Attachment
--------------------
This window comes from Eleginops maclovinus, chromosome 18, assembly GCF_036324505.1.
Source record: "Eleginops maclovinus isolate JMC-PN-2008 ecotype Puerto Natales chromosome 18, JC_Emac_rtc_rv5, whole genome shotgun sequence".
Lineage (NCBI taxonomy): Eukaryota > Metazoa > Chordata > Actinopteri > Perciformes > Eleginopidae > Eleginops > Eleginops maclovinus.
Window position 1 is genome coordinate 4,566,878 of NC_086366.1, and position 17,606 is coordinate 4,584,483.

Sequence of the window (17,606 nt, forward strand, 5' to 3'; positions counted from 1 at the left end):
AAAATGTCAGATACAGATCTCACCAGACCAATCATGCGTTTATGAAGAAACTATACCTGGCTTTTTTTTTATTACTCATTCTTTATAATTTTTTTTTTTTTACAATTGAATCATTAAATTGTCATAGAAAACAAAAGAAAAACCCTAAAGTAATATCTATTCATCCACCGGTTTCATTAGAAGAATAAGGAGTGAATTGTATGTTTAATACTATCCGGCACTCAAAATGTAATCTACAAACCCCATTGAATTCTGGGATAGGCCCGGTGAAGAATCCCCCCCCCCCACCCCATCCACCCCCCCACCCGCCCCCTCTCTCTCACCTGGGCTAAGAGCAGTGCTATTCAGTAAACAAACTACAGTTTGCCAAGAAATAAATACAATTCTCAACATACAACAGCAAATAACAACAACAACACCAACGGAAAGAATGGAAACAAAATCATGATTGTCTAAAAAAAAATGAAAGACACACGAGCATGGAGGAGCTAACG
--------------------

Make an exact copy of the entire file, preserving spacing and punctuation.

This window comes from Eleginops maclovinus, chromosome 18, assembly GCF_036324505.1.
Source record: "Eleginops maclovinus isolate JMC-PN-2008 ecotype Puerto Natales chromosome 18, JC_Emac_rtc_rv5, whole genome shotgun sequence".
Lineage (NCBI taxonomy): Eukaryota > Metazoa > Chordata > Actinopteri > Perciformes > Eleginopidae > Eleginops > Eleginops maclovinus.
Window position 1 is genome coordinate 4,566,878 of NC_086366.1, and position 17,606 is coordinate 4,584,483.

Sequence of the window (17,606 nt, forward strand, 5' to 3'; positions counted from 1 at the left end):
AAAATGTCAGATACAGATCTCACCAGACCAATCATGCGTTTATGAAGAAACTATACCTGGCTTTTTTTTTATTACTCATTCTTTATAATTTTTTTTTTTTTACAATTGAATCATTAAATTGTCATAGAAAACAAAAGAAAAACCCTAAAGTAATATCTATTCATCCACCGGTTTCATTAGAAGAATAAGGAGTGAATTGTATGTTTAATACTATCCGGCACTCAAAATGTAATCTACAAACCCCATTGAATTCTGGGATAGGCCCGGTGAAGAATCCCCCCCCCCCACCCCATCCACCCCCCCACCCGCCCCCTCTCTCTCACCTGGGCTAAGAGCAGTGCTATTCAGTAAACAAACTACAGTTTGCCAAGAAATAAATACAATTCTCAACATACAACAGCAAATAACAACAACAACACCAACGGAAAGAATGGAAACAAAATCATGATTGTCTAAAAAAAAATGAAAGACACACGAGCATGGAGGAGCTAACG